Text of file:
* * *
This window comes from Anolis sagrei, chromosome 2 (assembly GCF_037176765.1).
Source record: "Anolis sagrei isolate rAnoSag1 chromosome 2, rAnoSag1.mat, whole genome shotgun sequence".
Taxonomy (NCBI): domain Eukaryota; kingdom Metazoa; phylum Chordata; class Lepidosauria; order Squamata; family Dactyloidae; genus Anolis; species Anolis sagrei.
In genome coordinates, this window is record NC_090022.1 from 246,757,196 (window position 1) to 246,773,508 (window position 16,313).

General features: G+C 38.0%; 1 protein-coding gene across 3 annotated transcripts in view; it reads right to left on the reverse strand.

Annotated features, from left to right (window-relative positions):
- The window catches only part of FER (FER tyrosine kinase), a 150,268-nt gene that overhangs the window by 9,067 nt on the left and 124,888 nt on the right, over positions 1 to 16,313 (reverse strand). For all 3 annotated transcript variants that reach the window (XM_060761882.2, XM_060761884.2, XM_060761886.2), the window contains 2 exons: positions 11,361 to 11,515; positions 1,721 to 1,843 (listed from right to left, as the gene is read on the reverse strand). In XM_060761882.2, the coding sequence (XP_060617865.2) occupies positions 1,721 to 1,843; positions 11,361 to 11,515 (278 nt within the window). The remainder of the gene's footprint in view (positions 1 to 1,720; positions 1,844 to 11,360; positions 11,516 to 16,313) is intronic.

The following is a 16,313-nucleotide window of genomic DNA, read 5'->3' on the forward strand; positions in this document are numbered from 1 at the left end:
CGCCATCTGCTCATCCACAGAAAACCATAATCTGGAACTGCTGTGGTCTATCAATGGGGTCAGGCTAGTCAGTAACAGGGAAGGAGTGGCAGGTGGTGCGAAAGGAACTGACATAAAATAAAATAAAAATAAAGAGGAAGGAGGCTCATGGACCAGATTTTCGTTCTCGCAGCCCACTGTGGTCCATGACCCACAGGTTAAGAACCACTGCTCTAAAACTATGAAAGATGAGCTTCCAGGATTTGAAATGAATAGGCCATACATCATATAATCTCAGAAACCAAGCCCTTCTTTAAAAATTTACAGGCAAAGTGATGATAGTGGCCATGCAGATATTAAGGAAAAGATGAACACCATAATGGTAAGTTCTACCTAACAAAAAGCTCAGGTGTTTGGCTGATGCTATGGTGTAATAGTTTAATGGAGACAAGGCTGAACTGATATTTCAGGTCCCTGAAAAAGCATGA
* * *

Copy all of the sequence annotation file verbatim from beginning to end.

This window comes from Anolis sagrei, chromosome 2 (assembly GCF_037176765.1).
Source record: "Anolis sagrei isolate rAnoSag1 chromosome 2, rAnoSag1.mat, whole genome shotgun sequence".
Taxonomy (NCBI): domain Eukaryota; kingdom Metazoa; phylum Chordata; class Lepidosauria; order Squamata; family Dactyloidae; genus Anolis; species Anolis sagrei.
In genome coordinates, this window is record NC_090022.1 from 246,757,196 (window position 1) to 246,773,508 (window position 16,313).

General features: G+C 38.0%; 1 protein-coding gene across 3 annotated transcripts in view; it reads right to left on the reverse strand.

Annotated features, from left to right (window-relative positions):
- The window catches only part of FER (FER tyrosine kinase), a 150,268-nt gene that overhangs the window by 9,067 nt on the left and 124,888 nt on the right, over positions 1 to 16,313 (reverse strand). For all 3 annotated transcript variants that reach the window (XM_060761882.2, XM_060761884.2, XM_060761886.2), the window contains 2 exons: positions 11,361 to 11,515; positions 1,721 to 1,843 (listed from right to left, as the gene is read on the reverse strand). In XM_060761882.2, the coding sequence (XP_060617865.2) occupies positions 1,721 to 1,843; positions 11,361 to 11,515 (278 nt within the window). The remainder of the gene's footprint in view (positions 1 to 1,720; positions 1,844 to 11,360; positions 11,516 to 16,313) is intronic.

The following is a 16,313-nucleotide window of genomic DNA, read 5'->3' on the forward strand; positions in this document are numbered from 1 at the left end:
CGCCATCTGCTCATCCACAGAAAACCATAATCTGGAACTGCTGTGGTCTATCAATGGGGTCAGGCTAGTCAGTAACAGGGAAGGAGTGGCAGGTGGTGCGAAAGGAACTGACATAAAATAAAATAAAAATAAAGAGGAAGGAGGCTCATGGACCAGATTTTCGTTCTCGCAGCCCACTGTGGTCCATGACCCACAGGTTAAGAACCACTGCTCTAAAACTATGAAAGATGAGCTTCCAGGATTTGAAATGAATAGGCCATACATCATATAATCTCAGAAACCAAGCCCTTCTTTAAAAATTTACAGGCAAAGTGATGATAGTGGCCATGCAGATATTAAGGAAAAGATGAACACCATAATGGTAAGTTCTACCTAACAAAAAGCTCAGGTGTTTGGCTGATGCTATGGTGTAATAGTTTAATGGAGACAAGGCTGAACTGATATTTCAGGTCCCTGAAAAAGCATGA